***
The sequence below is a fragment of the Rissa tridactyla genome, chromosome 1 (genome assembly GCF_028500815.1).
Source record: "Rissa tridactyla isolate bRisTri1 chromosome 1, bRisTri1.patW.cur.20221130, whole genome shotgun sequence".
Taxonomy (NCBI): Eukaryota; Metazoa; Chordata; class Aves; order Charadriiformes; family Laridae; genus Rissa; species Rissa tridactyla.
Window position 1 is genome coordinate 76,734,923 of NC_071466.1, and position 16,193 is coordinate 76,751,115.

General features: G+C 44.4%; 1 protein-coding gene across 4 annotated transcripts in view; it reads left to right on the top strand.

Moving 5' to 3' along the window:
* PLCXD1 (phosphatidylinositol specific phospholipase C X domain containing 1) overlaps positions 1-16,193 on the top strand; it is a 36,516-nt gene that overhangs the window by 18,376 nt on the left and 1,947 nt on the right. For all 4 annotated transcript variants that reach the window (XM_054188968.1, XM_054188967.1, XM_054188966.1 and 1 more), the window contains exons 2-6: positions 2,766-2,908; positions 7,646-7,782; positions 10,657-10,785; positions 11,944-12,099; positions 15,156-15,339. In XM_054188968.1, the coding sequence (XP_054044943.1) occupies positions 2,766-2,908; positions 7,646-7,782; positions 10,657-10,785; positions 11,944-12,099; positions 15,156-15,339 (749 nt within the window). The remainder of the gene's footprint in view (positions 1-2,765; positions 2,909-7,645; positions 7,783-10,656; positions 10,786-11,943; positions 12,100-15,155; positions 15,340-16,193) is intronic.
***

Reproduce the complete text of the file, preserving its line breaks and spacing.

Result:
The sequence below is a fragment of the Rissa tridactyla genome, chromosome 1 (genome assembly GCF_028500815.1).
Source record: "Rissa tridactyla isolate bRisTri1 chromosome 1, bRisTri1.patW.cur.20221130, whole genome shotgun sequence".
Taxonomy (NCBI): Eukaryota; Metazoa; Chordata; class Aves; order Charadriiformes; family Laridae; genus Rissa; species Rissa tridactyla.
Window position 1 is genome coordinate 76,734,923 of NC_071466.1, and position 16,193 is coordinate 76,751,115.

General features: G+C 44.4%; 1 protein-coding gene across 4 annotated transcripts in view; it reads left to right on the top strand.

Moving 5' to 3' along the window:
* PLCXD1 (phosphatidylinositol specific phospholipase C X domain containing 1) overlaps positions 1-16,193 on the top strand; it is a 36,516-nt gene that overhangs the window by 18,376 nt on the left and 1,947 nt on the right. For all 4 annotated transcript variants that reach the window (XM_054188968.1, XM_054188967.1, XM_054188966.1 and 1 more), the window contains exons 2-6: positions 2,766-2,908; positions 7,646-7,782; positions 10,657-10,785; positions 11,944-12,099; positions 15,156-15,339. In XM_054188968.1, the coding sequence (XP_054044943.1) occupies positions 2,766-2,908; positions 7,646-7,782; positions 10,657-10,785; positions 11,944-12,099; positions 15,156-15,339 (749 nt within the window). The remainder of the gene's footprint in view (positions 1-2,765; positions 2,909-7,645; positions 7,783-10,656; positions 10,786-11,943; positions 12,100-15,155; positions 15,340-16,193) is intronic.